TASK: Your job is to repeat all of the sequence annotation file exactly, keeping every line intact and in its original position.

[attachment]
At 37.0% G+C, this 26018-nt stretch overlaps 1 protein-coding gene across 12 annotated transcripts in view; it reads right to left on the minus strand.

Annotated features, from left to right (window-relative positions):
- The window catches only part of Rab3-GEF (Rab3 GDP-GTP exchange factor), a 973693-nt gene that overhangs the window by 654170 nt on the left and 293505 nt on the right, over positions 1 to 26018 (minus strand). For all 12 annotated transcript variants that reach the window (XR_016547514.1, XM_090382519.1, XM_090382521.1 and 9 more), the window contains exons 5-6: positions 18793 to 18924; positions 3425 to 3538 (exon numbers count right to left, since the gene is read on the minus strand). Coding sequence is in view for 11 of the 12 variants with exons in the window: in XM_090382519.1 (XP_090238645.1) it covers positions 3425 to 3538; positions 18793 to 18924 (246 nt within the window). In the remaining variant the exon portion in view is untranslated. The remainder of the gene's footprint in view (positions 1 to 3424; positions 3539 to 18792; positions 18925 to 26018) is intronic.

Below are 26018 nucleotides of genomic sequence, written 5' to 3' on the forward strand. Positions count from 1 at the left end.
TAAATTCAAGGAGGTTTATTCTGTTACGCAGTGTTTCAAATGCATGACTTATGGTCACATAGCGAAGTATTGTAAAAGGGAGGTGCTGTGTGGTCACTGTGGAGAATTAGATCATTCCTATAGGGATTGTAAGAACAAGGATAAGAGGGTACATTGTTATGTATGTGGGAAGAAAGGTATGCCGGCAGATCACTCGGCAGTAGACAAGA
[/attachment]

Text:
At 37.0% G+C, this 26018-nt stretch overlaps 1 protein-coding gene across 12 annotated transcripts in view; it reads right to left on the minus strand.

Annotated features, from left to right (window-relative positions):
- The window catches only part of Rab3-GEF (Rab3 GDP-GTP exchange factor), a 973693-nt gene that overhangs the window by 654170 nt on the left and 293505 nt on the right, over positions 1 to 26018 (minus strand). For all 12 annotated transcript variants that reach the window (XR_016547514.1, XM_090382519.1, XM_090382521.1 and 9 more), the window contains exons 5-6: positions 18793 to 18924; positions 3425 to 3538 (exon numbers count right to left, since the gene is read on the minus strand). Coding sequence is in view for 11 of the 12 variants with exons in the window: in XM_090382519.1 (XP_090238645.1) it covers positions 3425 to 3538; positions 18793 to 18924 (246 nt within the window). In the remaining variant the exon portion in view is untranslated. The remainder of the gene's footprint in view (positions 1 to 3424; positions 3539 to 18792; positions 18925 to 26018) is intronic.

Below are 26018 nucleotides of genomic sequence, written 5' to 3' on the forward strand. Positions count from 1 at the left end.
TAAATTCAAGGAGGTTTATTCTGTTACGCAGTGTTTCAAATGCATGACTTATGGTCACATAGCGAAGTATTGTAAAAGGGAGGTGCTGTGTGGTCACTGTGGAGAATTAGATCATTCCTATAGGGATTGTAAGAACAAGGATAAGAGGGTACATTGTTATGTATGTGGGAAGAAAGGTATGCCGGCAGATCACTCGGCAGTAGACAAGA